For any 3D system to work efficiently, a sufficient camera solve is essential. This is a virtual representation of the real-world camera move shot on scene. After downloading the assets, I attempted to follow the tutorial video only using the track pad. Regardless of the system, as a NUKE user, the Wacom pen and pad have become second nature when navigating the interface. As anticipated, it was straight away confirmed that the lack of a Wacom pen and tablet made the task extremely awkward and I've found myself falling behind. Therefore, plugging in an external to my Air has been far easier than being constrained to a track pad. Connecting the tablet allowed me to finish the task efficiently, even ahead of the tutorial.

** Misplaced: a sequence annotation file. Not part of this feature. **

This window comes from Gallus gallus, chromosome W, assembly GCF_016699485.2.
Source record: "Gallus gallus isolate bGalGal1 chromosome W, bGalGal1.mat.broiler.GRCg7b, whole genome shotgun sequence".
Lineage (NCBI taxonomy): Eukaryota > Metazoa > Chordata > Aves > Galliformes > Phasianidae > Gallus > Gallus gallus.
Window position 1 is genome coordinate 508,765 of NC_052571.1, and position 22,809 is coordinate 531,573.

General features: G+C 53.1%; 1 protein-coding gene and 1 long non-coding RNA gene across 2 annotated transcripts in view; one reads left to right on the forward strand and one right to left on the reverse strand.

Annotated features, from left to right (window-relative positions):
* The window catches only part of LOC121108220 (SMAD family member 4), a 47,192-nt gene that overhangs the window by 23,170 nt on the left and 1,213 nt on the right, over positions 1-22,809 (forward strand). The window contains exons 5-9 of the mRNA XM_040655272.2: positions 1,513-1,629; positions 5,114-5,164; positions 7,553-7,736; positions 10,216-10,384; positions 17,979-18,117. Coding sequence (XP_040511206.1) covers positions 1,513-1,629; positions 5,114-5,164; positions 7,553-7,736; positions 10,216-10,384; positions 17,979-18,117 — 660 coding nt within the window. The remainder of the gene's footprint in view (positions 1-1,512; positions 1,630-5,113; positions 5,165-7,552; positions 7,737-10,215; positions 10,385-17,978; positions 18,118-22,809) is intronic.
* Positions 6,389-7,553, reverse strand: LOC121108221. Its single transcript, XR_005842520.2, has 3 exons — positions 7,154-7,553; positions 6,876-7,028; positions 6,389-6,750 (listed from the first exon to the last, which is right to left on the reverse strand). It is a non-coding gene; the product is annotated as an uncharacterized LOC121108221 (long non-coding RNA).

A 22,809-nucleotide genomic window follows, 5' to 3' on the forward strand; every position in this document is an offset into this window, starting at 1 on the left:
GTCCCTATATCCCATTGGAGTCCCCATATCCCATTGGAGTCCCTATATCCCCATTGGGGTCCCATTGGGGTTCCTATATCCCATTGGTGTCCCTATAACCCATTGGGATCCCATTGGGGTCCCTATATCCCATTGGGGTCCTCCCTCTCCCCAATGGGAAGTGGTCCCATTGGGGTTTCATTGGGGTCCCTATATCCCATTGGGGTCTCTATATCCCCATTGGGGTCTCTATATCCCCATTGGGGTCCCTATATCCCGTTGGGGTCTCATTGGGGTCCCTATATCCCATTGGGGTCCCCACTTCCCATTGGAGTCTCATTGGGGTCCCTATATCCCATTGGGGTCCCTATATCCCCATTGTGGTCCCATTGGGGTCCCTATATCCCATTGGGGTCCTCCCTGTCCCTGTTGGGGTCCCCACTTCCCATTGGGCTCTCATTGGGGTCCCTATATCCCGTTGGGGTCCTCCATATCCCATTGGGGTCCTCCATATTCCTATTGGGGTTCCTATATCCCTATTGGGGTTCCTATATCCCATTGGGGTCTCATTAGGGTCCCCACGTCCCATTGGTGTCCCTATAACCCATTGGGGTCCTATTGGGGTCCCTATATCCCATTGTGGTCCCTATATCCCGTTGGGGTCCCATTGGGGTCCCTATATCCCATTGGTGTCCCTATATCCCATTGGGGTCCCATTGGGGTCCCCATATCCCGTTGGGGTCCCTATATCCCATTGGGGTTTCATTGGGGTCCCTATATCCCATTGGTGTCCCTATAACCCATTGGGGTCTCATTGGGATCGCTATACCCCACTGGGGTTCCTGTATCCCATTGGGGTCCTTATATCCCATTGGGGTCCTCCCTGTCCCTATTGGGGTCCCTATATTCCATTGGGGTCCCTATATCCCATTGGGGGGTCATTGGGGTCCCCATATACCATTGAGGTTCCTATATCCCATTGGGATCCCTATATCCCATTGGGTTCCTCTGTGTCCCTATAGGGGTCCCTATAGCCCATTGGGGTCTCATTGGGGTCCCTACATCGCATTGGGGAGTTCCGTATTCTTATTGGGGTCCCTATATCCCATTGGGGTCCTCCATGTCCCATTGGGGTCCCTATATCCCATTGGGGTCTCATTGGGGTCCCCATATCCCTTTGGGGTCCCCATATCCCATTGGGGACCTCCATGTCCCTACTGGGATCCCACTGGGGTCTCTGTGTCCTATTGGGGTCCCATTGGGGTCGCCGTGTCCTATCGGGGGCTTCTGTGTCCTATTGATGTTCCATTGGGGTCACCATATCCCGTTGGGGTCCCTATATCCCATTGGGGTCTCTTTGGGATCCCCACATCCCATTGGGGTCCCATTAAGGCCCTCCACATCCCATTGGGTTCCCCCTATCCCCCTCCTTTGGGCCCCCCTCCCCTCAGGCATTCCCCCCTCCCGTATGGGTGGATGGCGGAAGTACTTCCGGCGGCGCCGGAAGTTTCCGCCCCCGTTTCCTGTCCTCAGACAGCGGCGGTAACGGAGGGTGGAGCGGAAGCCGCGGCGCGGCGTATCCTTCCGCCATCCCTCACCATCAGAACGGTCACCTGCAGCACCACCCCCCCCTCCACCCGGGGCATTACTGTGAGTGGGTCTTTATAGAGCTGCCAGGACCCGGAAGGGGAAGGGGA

Following on from yesterday’s post, I want to continue the discussion of why NUKE has revolutionised the industry and is an incredible asset to any compositor. The popularity of NUKE is largely down to its advancements in 3D integration, not only with its own user interface (UI), but also its ability to communicate with other packages such as MARI and AtomKraft. Being acutely punned as NUKE's 2.5D space, the 3D system has sped up the conventional 2D workflow in areas such as paint and roto, as well as depth compositing. This 2.5D space allows users to build rudimentary geometries, which can then be projected on, textured, lit, shaded and rendered as complimentary 3D assets or as part of a standard 2D workflow.